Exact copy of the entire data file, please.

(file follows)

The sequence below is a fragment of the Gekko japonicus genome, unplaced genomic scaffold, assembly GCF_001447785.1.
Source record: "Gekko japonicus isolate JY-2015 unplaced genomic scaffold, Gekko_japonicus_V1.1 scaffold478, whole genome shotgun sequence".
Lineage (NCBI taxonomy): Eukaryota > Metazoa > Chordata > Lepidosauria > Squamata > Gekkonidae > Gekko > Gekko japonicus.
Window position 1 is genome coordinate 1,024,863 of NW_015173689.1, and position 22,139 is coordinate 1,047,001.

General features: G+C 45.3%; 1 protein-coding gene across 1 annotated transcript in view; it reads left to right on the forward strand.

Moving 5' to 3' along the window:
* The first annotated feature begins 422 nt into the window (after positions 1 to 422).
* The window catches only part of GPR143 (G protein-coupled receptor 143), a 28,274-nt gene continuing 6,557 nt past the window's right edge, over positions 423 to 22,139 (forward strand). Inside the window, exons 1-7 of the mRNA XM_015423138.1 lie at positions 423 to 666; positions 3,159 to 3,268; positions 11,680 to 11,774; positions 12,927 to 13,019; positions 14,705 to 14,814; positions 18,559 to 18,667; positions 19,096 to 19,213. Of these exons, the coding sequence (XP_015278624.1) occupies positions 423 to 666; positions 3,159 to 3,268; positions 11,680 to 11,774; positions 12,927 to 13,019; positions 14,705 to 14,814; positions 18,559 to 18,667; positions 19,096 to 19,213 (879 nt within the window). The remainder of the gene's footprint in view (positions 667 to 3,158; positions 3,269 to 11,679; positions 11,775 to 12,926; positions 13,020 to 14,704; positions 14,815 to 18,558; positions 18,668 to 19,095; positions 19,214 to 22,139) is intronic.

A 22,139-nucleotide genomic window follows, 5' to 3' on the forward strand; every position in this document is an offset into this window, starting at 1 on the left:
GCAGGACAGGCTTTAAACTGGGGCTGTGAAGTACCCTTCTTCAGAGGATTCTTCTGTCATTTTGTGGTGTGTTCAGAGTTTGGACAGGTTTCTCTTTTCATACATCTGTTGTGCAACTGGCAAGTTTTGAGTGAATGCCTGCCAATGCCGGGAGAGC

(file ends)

The sequence below is a fragment of the Gekko japonicus genome, unplaced genomic scaffold, assembly GCF_001447785.1.
Source record: "Gekko japonicus isolate JY-2015 unplaced genomic scaffold, Gekko_japonicus_V1.1 scaffold478, whole genome shotgun sequence".
Lineage (NCBI taxonomy): Eukaryota > Metazoa > Chordata > Lepidosauria > Squamata > Gekkonidae > Gekko > Gekko japonicus.
Window position 1 is genome coordinate 1,024,863 of NW_015173689.1, and position 22,139 is coordinate 1,047,001.

General features: G+C 45.3%; 1 protein-coding gene across 1 annotated transcript in view; it reads left to right on the forward strand.

Moving 5' to 3' along the window:
* The first annotated feature begins 422 nt into the window (after positions 1 to 422).
* The window catches only part of GPR143 (G protein-coupled receptor 143), a 28,274-nt gene continuing 6,557 nt past the window's right edge, over positions 423 to 22,139 (forward strand). Inside the window, exons 1-7 of the mRNA XM_015423138.1 lie at positions 423 to 666; positions 3,159 to 3,268; positions 11,680 to 11,774; positions 12,927 to 13,019; positions 14,705 to 14,814; positions 18,559 to 18,667; positions 19,096 to 19,213. Of these exons, the coding sequence (XP_015278624.1) occupies positions 423 to 666; positions 3,159 to 3,268; positions 11,680 to 11,774; positions 12,927 to 13,019; positions 14,705 to 14,814; positions 18,559 to 18,667; positions 19,096 to 19,213 (879 nt within the window). The remainder of the gene's footprint in view (positions 667 to 3,158; positions 3,269 to 11,679; positions 11,775 to 12,926; positions 13,020 to 14,704; positions 14,815 to 18,558; positions 18,668 to 19,095; positions 19,214 to 22,139) is intronic.

A 22,139-nucleotide genomic window follows, 5' to 3' on the forward strand; every position in this document is an offset into this window, starting at 1 on the left:
GCAGGACAGGCTTTAAACTGGGGCTGTGAAGTACCCTTCTTCAGAGGATTCTTCTGTCATTTTGTGGTGTGTTCAGAGTTTGGACAGGTTTCTCTTTTCATACATCTGTTGTGCAACTGGCAAGTTTTGAGTGAATGCCTGCCAATGCCGGGAGAGC